A HUGE and controversial housebuilding plan for the edge of York could finally start work in 2016, despite the land around it being hit by floods again this winter.
The row over housing plans for Germany Beck has re-emerged with locals and councillors asking whether building should go ahead.
They say that with floods in the area becoming more and more frequent, questions must be raised over the whether new homes on the site will flood, or if building on the land will make flooding worse nearby.
The 650 home Germany Beck site, owned by Persimmon, was given planning permission in May 2007 but locals have bitterly fought the plans which they say will damage the historic site of the first crucial battle of 1066.
In December and January, land around the housing site ended up under water as the River Ouse rose and burst its banks.
Now Persimmon has said the houses are going ahead with work starting by March this year - and they have said the development will not be at flood risk and could even lessen the flood fears in the area.
The company's deputy managing director in York Simon Usher said the Germany Beck homes have complied with national government flood guidelines.
He said: "The houses themselves will be on elevated land, already high enough to avoid flooding and the scheme offers the opportunity to raise the A19, reducing the chances of future road closure at times of flooding from the River Ouse. The water that will be displaced from the A19 area will be stored in a specially designed nature park."
Parts of the designs have been specifically added to lessen flood risk, he added, by slowing the rate rain water leaves the site and enters the public sewers or streams.
Mr Usher said: "The site will incorporate oversized drainage pipes to store run-off water which will then enter the Beck at a lower rate than it currently does from the neighbouring farmer’s field. This is a common water management system that can help to reduce flood damage and reduce the rate at which water levels rise.
"The recent flooding is tragic for homeowners and businesses and our thoughts are with them during this difficult time. We believe the steps we have taken for our Germany Beck site will help alleviate people’s concerns by not only improving access into the city during flooding but also reassuring the public that we are not building in a flood area."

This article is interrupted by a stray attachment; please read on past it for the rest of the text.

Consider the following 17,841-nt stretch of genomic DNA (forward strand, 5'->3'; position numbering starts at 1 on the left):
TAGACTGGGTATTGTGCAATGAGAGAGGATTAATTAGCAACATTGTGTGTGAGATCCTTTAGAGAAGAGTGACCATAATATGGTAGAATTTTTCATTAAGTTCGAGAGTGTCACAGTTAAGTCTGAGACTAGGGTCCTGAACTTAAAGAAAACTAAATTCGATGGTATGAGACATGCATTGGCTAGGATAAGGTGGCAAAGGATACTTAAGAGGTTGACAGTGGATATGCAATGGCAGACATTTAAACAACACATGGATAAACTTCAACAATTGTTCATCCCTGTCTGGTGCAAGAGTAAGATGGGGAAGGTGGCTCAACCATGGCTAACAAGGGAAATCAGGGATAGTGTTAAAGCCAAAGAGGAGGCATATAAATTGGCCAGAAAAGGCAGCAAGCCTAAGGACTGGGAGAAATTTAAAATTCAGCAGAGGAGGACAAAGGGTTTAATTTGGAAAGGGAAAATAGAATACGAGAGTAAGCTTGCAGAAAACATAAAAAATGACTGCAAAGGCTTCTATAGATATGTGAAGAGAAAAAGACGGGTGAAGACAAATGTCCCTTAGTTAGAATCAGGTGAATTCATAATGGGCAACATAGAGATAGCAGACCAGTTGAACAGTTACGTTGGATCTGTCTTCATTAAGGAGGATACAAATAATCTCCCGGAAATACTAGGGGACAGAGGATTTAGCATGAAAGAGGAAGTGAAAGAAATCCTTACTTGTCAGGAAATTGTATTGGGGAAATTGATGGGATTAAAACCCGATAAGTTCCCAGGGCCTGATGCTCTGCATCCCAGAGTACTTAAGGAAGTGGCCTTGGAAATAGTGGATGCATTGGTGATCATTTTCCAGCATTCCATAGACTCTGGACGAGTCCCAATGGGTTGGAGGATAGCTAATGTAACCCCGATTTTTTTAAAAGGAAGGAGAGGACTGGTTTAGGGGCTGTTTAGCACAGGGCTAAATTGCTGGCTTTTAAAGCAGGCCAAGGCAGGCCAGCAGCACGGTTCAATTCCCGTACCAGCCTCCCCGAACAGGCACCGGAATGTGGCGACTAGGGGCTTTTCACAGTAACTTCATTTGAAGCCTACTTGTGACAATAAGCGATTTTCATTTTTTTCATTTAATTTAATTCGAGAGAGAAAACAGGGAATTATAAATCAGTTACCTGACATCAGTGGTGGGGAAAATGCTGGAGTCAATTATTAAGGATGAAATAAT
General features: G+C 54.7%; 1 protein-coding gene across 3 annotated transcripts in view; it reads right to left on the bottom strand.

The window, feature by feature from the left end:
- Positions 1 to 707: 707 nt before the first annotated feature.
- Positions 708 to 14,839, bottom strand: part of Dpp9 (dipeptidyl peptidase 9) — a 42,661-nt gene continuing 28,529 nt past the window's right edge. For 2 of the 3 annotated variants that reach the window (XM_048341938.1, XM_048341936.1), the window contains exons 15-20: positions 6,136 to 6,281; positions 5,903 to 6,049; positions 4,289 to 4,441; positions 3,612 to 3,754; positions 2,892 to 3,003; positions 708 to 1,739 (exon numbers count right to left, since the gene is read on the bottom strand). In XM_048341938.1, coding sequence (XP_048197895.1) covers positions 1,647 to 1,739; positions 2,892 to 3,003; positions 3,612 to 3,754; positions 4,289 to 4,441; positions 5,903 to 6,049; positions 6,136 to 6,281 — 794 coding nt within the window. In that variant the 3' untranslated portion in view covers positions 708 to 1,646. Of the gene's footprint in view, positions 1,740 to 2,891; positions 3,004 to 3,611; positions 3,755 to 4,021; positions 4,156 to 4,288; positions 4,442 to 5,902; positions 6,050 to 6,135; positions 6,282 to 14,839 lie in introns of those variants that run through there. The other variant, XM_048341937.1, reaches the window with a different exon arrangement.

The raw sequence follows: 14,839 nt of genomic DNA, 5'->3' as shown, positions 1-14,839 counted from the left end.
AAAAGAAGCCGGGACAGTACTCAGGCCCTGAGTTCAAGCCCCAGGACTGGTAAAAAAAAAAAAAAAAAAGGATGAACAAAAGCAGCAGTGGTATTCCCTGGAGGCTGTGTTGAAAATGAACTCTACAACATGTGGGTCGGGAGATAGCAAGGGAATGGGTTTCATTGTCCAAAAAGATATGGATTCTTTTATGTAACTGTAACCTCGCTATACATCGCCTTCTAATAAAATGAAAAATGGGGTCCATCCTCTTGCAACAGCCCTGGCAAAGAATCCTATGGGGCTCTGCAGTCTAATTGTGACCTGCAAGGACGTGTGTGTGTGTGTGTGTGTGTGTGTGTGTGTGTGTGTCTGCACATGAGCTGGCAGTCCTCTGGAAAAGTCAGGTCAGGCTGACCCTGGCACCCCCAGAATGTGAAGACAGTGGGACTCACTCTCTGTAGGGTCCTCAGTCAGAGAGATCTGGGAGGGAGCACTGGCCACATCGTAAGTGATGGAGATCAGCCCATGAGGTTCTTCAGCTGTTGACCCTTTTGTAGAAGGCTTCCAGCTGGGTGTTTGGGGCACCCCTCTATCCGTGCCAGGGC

But the area's city councillor has spoken out while the parish council has voiced fears that some houses will not in fact be on the higher "zone 1" and questioned whether the crucial guidance has been followed.
In a statement, the parish council said: "The parish council and residents of Fulford have grave concerns, not only about flood risk but also the impact on drainage infrastructure, traffic congestion, air quality, wildlife and very importantly, the catastrophic destruction of an internationally significant battle site."
The councillors said they and other people in Fulford are "extremely concerned" about proposals to raise the A19 and build a new raised access road across the floodplain. "The increased frequency of flooding events in recent years only serves to intensify these concerns."
City councillor Keith Aspden said: "As residents and business across York continue to recover, the recent flooding at Germany Beck and the surrounding area throws into light the huge problem with building around 650 houses at the site. There have now been two significant flooding incidents since the developers cleared the land and the flood plain is now more obvious than ever.
“Residents have significant concerns and are right to ask fresh questions of Persimmon Homes. I will continue to make the case to the developers that they need to listen to local residents and properly address these concerns.
“This is also an issue for the Government. Persimmon Homes say they have complied with national guidelines, but given the increase in recent flooding and climate change many are now asking whether this national guidance needs to be reviewed.”